Becoming a Steelworker Liberated Her. Then Her Job Moved to Mexico.

Courtesy of The New York Times. By FARAH STOCKMAN

INDIANAPOLIS — The man from Mexico followed a manager through the factory floor, past whirring exhaust fans, beeping forklifts, and drilling machines that whined against steel. Workers in safety glasses looked up and stared. Others looked away. Shannon Mulcahy felt her stomach lurch.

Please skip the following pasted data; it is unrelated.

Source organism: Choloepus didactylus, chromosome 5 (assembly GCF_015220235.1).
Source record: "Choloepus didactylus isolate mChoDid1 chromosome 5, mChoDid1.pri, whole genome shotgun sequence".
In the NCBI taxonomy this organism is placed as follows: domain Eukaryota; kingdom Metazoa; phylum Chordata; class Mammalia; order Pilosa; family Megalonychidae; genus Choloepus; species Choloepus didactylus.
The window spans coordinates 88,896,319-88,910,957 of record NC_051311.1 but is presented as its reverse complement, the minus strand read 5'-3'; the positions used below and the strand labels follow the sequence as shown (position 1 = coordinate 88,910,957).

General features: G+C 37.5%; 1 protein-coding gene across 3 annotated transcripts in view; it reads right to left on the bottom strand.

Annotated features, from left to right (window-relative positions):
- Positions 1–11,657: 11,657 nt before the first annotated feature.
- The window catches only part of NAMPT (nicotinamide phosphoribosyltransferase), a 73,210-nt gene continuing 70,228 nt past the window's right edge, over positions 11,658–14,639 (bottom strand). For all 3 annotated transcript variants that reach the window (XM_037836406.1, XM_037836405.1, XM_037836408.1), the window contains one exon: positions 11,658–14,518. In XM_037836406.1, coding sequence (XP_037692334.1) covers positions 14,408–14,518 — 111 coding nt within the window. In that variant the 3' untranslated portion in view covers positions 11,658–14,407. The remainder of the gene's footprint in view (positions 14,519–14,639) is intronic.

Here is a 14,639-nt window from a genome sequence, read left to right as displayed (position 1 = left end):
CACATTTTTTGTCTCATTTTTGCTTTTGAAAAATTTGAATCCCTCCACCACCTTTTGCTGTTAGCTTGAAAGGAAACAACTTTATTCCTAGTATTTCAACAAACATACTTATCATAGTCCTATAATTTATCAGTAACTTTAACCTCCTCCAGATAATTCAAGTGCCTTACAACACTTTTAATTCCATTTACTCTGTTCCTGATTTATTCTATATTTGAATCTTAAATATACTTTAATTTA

It was December 2016. The Rexnord Corporation’s factory still churned out bearings as it always had. Trucks still dropped off steel pipes at the loading dock. Bill Stinnett, a die-hard Indiana Pacers fan, still cut them into pieces. The pieces still went to the “turning” department, where they were honed into rings as small as a bracelet or as big as a basketball. Then to “heat treat,” where Shannon — who loves heavy metal music and abandoned dogs — hardened them with fire. Then to “grinding,” where Shannon’s cousin Lorry Mannix smoothed out any imperfections. And then to “assembly,” where Mark Elliott, a former Marine, joined two rings together, one inside the other, with a wheel of spinning rollers in between. The whole contraption was encased in a cast-iron housing machined by John Feltner, a father of three who’d just recovered from bankruptcy.

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